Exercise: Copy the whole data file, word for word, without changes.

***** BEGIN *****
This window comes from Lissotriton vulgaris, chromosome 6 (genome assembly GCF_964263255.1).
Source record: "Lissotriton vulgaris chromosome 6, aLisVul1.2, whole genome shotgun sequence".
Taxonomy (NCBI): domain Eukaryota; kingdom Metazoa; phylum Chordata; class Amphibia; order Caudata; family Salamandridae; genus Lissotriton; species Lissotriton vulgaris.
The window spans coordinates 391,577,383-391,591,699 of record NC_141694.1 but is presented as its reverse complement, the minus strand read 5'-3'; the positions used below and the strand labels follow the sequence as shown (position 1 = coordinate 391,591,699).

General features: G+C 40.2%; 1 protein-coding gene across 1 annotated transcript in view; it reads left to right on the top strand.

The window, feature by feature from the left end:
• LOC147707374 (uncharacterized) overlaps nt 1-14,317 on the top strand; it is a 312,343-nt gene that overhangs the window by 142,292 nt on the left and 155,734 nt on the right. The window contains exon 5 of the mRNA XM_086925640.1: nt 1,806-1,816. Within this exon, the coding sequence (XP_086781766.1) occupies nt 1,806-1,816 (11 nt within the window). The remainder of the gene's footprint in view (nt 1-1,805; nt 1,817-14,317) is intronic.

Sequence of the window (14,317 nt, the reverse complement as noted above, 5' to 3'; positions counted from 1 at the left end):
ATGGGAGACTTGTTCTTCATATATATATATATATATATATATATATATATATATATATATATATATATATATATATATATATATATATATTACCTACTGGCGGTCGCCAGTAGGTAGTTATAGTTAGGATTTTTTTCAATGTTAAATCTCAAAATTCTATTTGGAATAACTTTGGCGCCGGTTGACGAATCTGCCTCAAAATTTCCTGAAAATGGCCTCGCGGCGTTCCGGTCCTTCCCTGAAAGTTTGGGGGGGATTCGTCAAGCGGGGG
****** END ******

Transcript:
This window comes from Lissotriton vulgaris, chromosome 6 (genome assembly GCF_964263255.1).
Source record: "Lissotriton vulgaris chromosome 6, aLisVul1.2, whole genome shotgun sequence".
Taxonomy (NCBI): domain Eukaryota; kingdom Metazoa; phylum Chordata; class Amphibia; order Caudata; family Salamandridae; genus Lissotriton; species Lissotriton vulgaris.
The window spans coordinates 391,577,383-391,591,699 of record NC_141694.1 but is presented as its reverse complement, the minus strand read 5'-3'; the positions used below and the strand labels follow the sequence as shown (position 1 = coordinate 391,591,699).

General features: G+C 40.2%; 1 protein-coding gene across 1 annotated transcript in view; it reads left to right on the top strand.

The window, feature by feature from the left end:
• LOC147707374 (uncharacterized) overlaps nt 1-14,317 on the top strand; it is a 312,343-nt gene that overhangs the window by 142,292 nt on the left and 155,734 nt on the right. The window contains exon 5 of the mRNA XM_086925640.1: nt 1,806-1,816. Within this exon, the coding sequence (XP_086781766.1) occupies nt 1,806-1,816 (11 nt within the window). The remainder of the gene's footprint in view (nt 1-1,805; nt 1,817-14,317) is intronic.

Sequence of the window (14,317 nt, the reverse complement as noted above, 5' to 3'; positions counted from 1 at the left end):
ATGGGAGACTTGTTCTTCATATATATATATATATATATATATATATATATATATATATATATATATATATATATATATATATATATATATTACCTACTGGCGGTCGCCAGTAGGTAGTTATAGTTAGGATTTTTTTCAATGTTAAATCTCAAAATTCTATTTGGAATAACTTTGGCGCCGGTTGACGAATCTGCCTCAAAATTTCCTGAAAATGGCCTCGCGGCGTTCCGGTCCTTCCCTGAAAGTTTGGGGGGGATTCGTCAAGCGGGGG